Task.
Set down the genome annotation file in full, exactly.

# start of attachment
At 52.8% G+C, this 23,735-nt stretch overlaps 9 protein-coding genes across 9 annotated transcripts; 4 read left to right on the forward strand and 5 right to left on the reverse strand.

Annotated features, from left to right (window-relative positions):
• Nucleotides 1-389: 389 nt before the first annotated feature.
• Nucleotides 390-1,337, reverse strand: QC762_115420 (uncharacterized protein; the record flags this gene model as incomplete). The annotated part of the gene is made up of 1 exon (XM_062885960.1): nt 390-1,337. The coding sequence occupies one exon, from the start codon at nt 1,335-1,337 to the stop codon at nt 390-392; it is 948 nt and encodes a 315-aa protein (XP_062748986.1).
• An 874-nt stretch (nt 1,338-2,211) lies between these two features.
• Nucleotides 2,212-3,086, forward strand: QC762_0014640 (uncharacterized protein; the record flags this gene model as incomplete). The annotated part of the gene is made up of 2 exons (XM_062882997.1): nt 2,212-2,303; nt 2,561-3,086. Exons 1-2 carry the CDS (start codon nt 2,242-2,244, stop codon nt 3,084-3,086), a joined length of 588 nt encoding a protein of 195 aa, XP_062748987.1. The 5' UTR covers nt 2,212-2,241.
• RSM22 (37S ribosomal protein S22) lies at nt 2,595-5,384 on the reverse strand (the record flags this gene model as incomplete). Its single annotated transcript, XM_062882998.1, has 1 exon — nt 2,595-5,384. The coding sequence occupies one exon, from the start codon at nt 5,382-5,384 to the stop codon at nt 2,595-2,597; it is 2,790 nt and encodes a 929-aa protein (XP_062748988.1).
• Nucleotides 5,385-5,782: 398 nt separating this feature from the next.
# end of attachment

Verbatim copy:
At 52.8% G+C, this 23,735-nt stretch overlaps 9 protein-coding genes across 9 annotated transcripts; 4 read left to right on the forward strand and 5 right to left on the reverse strand.

Annotated features, from left to right (window-relative positions):
• Nucleotides 1-389: 389 nt before the first annotated feature.
• Nucleotides 390-1,337, reverse strand: QC762_115420 (uncharacterized protein; the record flags this gene model as incomplete). The annotated part of the gene is made up of 1 exon (XM_062885960.1): nt 390-1,337. The coding sequence occupies one exon, from the start codon at nt 1,335-1,337 to the stop codon at nt 390-392; it is 948 nt and encodes a 315-aa protein (XP_062748986.1).
• An 874-nt stretch (nt 1,338-2,211) lies between these two features.
• Nucleotides 2,212-3,086, forward strand: QC762_0014640 (uncharacterized protein; the record flags this gene model as incomplete). The annotated part of the gene is made up of 2 exons (XM_062882997.1): nt 2,212-2,303; nt 2,561-3,086. Exons 1-2 carry the CDS (start codon nt 2,242-2,244, stop codon nt 3,084-3,086), a joined length of 588 nt encoding a protein of 195 aa, XP_062748987.1. The 5' UTR covers nt 2,212-2,241.
• RSM22 (37S ribosomal protein S22) lies at nt 2,595-5,384 on the reverse strand (the record flags this gene model as incomplete). Its single annotated transcript, XM_062882998.1, has 1 exon — nt 2,595-5,384. The coding sequence occupies one exon, from the start codon at nt 5,382-5,384 to the stop codon at nt 2,595-2,597; it is 2,790 nt and encodes a 929-aa protein (XP_062748988.1).
• Nucleotides 5,385-5,782: 398 nt separating this feature from the next.